Ask anybody with a vague interest in scientific research, and they’ve probably heard of journals like Nature and Science. These journals claim to publish some of the most cutting edge research in the natural sciences, from genes involved in human cancer to evidence that the axis of the Moon’s rotation has shifted. And those are just from the last week in Nature.
These journals are home to some of the most highly cited papers—this means papers whose findings are mentioned in other papers, often highlighting research that has had a large impact on a field of research. The quest for scientific papers in these so-called “High Impact” journals has come to dominate many scientists’ research.
For some, this leads to a conundrum. Applications for faculty positions, post-doctoral jobs, and tenure reviews often privilege articles published in such high impact journals over all others. It’s not uncommon to hear that if you don’t have a Nature or Science article as an early career researcher, you chances of landing a long-term academic position are slim-to-none. This might be a bit too much like scare mongering, but in a job market saturated with PhD graduates it can ring far too true.
And so, is it really a surprise that many scientists will push to get their research into these prestigious journals? Yet this push for “high impact” has started to come under fire.
Could it be that this obsession with prestige, and the name of the journal, is actually feeding into a culture of quantity over quality? Where the drive to publish in a high-profile journal is leading to the publication of results that haven’t been sufficiently vetted? And perhaps where the preconceptions of what constitutes “cutting edge research” are systematically biased in favour of certain fields of research?
It’s not uncommon now to hear about another high profile paper that has been retracted or amended after further investigation (following publication, of course) has poked holes in the story. The most well known case recently involved the retraction of two papers in Nature which claimed to have induced stem-cell creation via application of mechanical stress. But this is a particularly unique case—it’s still rare for papers to be retracted allegedly for outright fabrication of results.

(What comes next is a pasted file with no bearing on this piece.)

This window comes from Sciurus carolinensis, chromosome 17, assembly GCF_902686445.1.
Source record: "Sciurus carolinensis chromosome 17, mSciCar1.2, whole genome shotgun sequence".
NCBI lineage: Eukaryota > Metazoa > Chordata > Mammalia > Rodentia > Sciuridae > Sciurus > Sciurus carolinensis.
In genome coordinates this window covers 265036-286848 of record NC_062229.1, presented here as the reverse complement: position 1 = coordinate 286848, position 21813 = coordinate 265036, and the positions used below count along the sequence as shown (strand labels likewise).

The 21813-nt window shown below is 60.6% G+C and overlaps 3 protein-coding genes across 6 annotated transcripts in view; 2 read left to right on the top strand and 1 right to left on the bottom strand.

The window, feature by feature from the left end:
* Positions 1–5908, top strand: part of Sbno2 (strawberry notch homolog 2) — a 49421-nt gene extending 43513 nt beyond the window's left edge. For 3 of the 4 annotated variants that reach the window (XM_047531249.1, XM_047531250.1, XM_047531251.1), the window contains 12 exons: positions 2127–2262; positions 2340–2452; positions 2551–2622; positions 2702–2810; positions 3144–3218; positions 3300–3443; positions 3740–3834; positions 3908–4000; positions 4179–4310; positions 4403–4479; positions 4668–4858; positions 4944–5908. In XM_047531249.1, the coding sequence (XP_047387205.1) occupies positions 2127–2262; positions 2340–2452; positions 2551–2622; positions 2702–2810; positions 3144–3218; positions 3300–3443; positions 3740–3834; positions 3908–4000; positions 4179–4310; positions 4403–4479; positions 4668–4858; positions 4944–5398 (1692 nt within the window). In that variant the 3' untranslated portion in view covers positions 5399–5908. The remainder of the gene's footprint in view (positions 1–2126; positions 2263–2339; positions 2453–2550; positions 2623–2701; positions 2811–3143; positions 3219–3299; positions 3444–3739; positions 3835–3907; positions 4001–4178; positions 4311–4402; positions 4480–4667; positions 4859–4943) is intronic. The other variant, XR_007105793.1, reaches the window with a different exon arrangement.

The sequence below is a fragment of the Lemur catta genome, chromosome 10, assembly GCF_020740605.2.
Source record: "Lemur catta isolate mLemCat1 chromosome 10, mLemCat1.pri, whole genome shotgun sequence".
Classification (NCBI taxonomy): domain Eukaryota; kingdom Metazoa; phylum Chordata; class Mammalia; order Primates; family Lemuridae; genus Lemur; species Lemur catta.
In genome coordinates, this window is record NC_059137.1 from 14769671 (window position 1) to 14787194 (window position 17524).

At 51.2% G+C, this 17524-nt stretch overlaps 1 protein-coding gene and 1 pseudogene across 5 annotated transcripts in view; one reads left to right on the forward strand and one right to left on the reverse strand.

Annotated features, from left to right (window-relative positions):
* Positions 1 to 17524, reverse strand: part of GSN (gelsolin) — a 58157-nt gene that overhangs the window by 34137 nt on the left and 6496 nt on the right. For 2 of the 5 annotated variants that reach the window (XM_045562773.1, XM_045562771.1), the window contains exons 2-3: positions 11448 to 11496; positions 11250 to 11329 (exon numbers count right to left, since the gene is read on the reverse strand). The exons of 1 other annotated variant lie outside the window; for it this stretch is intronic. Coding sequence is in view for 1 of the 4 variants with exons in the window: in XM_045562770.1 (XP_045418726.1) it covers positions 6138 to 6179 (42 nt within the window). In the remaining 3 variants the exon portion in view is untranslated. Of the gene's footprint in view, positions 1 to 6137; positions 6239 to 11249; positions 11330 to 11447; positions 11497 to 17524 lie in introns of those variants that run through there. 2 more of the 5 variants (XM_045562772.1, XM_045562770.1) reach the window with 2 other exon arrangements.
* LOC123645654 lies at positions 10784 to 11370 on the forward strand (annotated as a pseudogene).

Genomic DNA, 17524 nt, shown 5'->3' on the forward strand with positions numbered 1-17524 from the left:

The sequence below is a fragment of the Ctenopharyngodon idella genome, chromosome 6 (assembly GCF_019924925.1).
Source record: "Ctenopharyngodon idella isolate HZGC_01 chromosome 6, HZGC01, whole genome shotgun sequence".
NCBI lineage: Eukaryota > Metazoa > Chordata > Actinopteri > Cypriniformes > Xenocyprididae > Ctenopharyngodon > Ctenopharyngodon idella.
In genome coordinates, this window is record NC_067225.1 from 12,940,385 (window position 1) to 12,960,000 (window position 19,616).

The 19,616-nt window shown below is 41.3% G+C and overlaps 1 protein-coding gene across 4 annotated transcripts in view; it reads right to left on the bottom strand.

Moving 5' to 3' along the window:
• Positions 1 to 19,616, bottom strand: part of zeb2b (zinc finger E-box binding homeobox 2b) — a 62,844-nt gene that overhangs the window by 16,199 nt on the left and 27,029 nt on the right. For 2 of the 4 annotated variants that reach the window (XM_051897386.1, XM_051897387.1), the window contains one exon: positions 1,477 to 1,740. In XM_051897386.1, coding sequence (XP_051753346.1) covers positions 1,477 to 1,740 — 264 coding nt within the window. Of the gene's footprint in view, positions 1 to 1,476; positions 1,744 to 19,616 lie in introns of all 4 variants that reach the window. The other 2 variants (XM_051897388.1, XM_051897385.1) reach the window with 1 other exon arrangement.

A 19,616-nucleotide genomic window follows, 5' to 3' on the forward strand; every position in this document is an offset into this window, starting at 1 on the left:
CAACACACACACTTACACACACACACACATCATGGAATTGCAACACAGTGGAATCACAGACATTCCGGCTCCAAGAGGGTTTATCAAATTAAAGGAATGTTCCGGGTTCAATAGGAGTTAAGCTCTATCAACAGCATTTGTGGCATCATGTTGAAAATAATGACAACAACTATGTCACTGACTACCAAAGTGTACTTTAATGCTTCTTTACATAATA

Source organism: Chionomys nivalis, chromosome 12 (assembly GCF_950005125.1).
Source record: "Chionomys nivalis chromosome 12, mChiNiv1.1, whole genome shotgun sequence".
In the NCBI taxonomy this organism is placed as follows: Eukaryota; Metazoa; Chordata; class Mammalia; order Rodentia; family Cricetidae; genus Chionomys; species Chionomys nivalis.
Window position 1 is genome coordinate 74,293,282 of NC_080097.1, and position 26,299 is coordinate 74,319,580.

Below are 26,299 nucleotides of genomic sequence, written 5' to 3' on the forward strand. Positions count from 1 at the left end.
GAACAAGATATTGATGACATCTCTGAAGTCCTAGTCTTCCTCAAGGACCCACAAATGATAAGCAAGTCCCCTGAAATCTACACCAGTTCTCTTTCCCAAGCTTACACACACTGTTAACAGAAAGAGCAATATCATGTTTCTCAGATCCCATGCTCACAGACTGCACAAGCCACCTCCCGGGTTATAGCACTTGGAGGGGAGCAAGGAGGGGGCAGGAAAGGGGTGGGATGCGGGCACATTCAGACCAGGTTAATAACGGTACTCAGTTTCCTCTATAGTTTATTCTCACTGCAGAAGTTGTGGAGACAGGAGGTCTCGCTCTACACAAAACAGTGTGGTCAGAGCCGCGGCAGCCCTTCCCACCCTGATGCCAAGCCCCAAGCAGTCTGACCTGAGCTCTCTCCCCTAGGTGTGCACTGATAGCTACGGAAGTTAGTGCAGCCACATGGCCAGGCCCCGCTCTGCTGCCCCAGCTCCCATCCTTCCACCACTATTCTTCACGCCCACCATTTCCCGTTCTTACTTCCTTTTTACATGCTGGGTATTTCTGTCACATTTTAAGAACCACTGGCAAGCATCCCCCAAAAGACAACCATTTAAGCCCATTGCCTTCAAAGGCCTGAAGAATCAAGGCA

No, perhaps more worrying is the trend towards publishing flashy, new science in high profile journals, and away from publishing studies which attempt to replicate new findings. It might seem natural that papers that are investigating new results should receive higher “status” per se. But it’s increasingly apparent that many results, particularly in biology, are unable to be replicated. And yet, with few journals to publish papers based on replicating results, there’s little incentive for scientists to waste time and resources on double-checking another lab’s results.
Maybe if the academic establishment placed less importance on ostensibly “high-powered” research, a notion that in and of itself seems increasingly outdated, we might start to see a shift towards high-quality research that is less dependent on the current scientific trends. I’m of the opinion that the reliance on the name of the journal as a measure of quality is past its time. Why not focus on the number of citations of the paper itself, rather than those of the journal its in, if some sort of quantification of a researcher’s impact is needed? Moves have already been made in this direction, such as with ResearchGate’s Score metric and Google Scholar’s impact metrics.
Scientific journals originated decades, if not centuries, before the Internet upended the means of distributing research findings. Being published in a smaller, less renowned journal no longer prevents your research from reaching its desired audience. A quick search on Google or Web of Science, and papers from journals ranging from Nature to the Canadian Journal of Zoology can reach anyone anywhere in the world. And now the number of times a paper is cited can be tracked automatically, making it easier than ever to directly measure a paper’s impact.
Lets stop relying on outdated means of judging scholarly output. Enough with the blind acceptance of “high-impact journals” as the be all and end all of a researcher’s career. Why not let our research speak for itself?
Featured Image from Amy | Flickr